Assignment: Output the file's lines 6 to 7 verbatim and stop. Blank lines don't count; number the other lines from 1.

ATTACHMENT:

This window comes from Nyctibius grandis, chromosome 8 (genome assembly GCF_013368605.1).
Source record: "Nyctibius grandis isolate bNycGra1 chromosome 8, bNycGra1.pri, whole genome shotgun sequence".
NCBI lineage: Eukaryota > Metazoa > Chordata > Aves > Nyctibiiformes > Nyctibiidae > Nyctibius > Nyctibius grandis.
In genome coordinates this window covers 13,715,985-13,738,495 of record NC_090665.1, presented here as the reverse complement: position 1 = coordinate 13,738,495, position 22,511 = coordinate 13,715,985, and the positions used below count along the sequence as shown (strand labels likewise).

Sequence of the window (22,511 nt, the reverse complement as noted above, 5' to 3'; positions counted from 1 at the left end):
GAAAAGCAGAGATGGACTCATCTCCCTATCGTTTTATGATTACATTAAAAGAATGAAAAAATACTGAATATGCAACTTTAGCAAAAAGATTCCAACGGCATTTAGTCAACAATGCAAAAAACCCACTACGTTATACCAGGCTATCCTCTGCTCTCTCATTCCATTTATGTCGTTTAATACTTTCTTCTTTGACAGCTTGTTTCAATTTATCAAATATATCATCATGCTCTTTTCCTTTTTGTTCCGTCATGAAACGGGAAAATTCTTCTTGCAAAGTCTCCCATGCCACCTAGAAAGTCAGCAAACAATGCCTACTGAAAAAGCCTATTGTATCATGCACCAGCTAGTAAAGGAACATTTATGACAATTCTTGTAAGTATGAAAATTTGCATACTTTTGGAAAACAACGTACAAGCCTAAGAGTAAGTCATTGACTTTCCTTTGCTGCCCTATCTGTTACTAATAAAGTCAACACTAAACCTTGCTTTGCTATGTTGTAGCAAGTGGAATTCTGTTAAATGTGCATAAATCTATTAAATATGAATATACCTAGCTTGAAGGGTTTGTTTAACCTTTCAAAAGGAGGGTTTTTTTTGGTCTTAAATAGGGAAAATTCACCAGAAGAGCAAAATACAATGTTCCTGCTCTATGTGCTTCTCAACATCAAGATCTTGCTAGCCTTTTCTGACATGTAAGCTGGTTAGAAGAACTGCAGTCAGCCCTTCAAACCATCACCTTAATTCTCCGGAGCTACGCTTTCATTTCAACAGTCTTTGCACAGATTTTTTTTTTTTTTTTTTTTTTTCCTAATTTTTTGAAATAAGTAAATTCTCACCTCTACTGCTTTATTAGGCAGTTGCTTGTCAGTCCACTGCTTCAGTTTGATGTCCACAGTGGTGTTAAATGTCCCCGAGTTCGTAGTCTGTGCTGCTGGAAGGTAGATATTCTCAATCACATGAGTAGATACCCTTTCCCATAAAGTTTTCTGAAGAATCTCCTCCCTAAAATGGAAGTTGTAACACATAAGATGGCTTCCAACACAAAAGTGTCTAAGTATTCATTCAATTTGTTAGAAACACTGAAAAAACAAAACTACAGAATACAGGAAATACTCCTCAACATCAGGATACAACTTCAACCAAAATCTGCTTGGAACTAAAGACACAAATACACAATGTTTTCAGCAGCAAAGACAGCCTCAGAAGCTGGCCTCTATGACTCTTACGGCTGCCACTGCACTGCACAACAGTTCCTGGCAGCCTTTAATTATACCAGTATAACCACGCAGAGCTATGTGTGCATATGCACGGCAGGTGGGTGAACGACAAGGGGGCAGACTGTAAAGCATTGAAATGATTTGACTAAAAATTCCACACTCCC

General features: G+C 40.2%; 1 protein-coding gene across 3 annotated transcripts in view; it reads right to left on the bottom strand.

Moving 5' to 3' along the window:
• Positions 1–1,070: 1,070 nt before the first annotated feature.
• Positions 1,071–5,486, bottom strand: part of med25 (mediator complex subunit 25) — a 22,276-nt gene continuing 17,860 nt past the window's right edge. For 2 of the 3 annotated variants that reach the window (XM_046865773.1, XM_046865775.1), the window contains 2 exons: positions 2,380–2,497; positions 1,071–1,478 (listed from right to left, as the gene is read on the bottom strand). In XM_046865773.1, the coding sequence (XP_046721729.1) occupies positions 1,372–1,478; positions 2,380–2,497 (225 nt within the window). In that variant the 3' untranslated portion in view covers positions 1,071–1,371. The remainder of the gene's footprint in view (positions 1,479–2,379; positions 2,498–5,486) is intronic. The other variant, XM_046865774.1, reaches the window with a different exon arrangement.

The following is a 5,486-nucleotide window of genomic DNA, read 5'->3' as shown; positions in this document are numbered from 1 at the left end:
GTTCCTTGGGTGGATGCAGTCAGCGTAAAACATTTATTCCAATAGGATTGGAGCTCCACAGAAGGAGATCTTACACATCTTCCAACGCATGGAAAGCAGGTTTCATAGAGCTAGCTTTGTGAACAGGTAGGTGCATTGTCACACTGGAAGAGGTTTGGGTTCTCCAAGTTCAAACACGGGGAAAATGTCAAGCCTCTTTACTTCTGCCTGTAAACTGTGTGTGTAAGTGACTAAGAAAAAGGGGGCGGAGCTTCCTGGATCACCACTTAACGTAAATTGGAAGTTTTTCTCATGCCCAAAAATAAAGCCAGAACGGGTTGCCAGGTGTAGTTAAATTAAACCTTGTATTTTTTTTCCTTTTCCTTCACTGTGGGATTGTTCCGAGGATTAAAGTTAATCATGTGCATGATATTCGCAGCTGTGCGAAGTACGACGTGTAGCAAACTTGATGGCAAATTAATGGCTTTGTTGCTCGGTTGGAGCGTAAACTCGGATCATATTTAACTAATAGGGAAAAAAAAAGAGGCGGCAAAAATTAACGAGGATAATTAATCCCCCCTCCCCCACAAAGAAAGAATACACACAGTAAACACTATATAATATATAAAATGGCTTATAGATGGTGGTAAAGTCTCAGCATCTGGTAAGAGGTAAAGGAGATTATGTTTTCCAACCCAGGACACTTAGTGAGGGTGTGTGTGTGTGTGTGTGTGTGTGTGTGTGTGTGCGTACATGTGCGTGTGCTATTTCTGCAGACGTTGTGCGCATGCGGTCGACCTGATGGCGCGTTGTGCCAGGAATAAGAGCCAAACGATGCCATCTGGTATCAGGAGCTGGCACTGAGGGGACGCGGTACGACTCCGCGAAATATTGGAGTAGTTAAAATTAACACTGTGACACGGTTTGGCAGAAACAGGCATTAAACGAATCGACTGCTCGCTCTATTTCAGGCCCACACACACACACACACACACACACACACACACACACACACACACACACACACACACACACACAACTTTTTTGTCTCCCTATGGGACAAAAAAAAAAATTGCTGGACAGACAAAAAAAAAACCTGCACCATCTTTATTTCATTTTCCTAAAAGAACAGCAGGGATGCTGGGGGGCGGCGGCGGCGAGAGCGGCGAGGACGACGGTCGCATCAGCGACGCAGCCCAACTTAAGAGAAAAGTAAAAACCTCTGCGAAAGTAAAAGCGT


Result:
GAAAAGCAGAGATGGACTCATCTCCCTATCGTTTTATGATTACATTAAAAGAATGAAAAAATACTGAATATGCAACTTTAGCAAAAAGATTCCAACGGCATTTAGTCAACAATGCAAAAAACCCACTACGTTATACCAGGCTATCCTCTGCTCTCTCATTCCATTTATGTCGTTTAATACTTTCTTCTTTGACAGCTTGTTTCAATTTATCAAATATATCATCATGCTCTTTTCCTTTTTGTTCCGTCATGAAACGGGAAAATTCTTCTTGCAAAGTCTCCCATGCCACCTAGAAAGTCAGCAAACAATGCCTACTGAAAAAGCCTATTGTATCATGCACCAGCTAGTAAAGGAACATTTATGACAATTCTTGTAAGTATGAAAATTTGCATACTTTTGGAAAACAACGTACAAGCCTAAGAGTAAGTCATTGACTTTCCTTTGCTGCCCTATCTGTTACTAATAAAGTCAACACTAAACCTTGCTTTGCTATGTTGTAGCAAGTGGAATTCTGTTAAATGTGCATAAATCTATTAAATATGAATATACCTAGCTTGAAGGGTTTGTTTAACCTTTCAAAAGGAGGGTTTTTTTTGGTCTTAAATAGGGAAAATTCACCAGAAGAGCAAAATACAATGTTCCTGCTCTATGTGCTTCTCAACATCAAGATCTTGCTAGCCTTTTCTGACATGTAAGCTGGTTAGAAGAACTGCAGTCAGCCCTTCAAACCATCACCTTAATTCTCCGGAGCTACGCTTTCATTTCAACAGTCTTTGCACAGATTTTTTTTTTTTTTTTTTTTTTTCCTAATTTTTTGAAATAAGTAAATTCTCACCTCTACTGCTTTATTAGGCAGTTGCTTGTCAGTCCACTGCTTCAGTTTGATGTCCACAGTGGTGTTAAATGTCCCCGAGTTCGTAGTCTGTGCTGCTGGAAGGTAGATATTCTCAATCACATGAGTAGATACCCTTTCCCATAAAGTTTTCTGAAGAATCTCCTCCCTAAAATGGAAGTTGTAACACATAAGATGGCTTCCAACACAAAAGTGTCTAAGTATTCATTCAATTTGTTAGAAACACTGAAAAAACAAAACTACAGAATACAGGAAATACTCCTCAACATCAGGATACAACTTCAACCAAAATCTGCTTGGAACTAAAGACACAAATACACAATGTTTTCAGCAGCAAAGACAGCCTCAGAAGCTGGCCTCTATGACTCTTACGGCTGCCACTGCACTGCACAACAGTTCCTGGCAGCCTTTAATTATACCAGTATAACCACGCAGAGCTATGTGTGCATATGCACGGCAGGTGGGTGAACGACAAGGGGGCAGACTGTAAAGCATTGAAATGATTTGACTAAAAATTCCACACTCCC

General features: G+C 40.2%; 1 protein-coding gene across 3 annotated transcripts in view; it reads right to left on the bottom strand.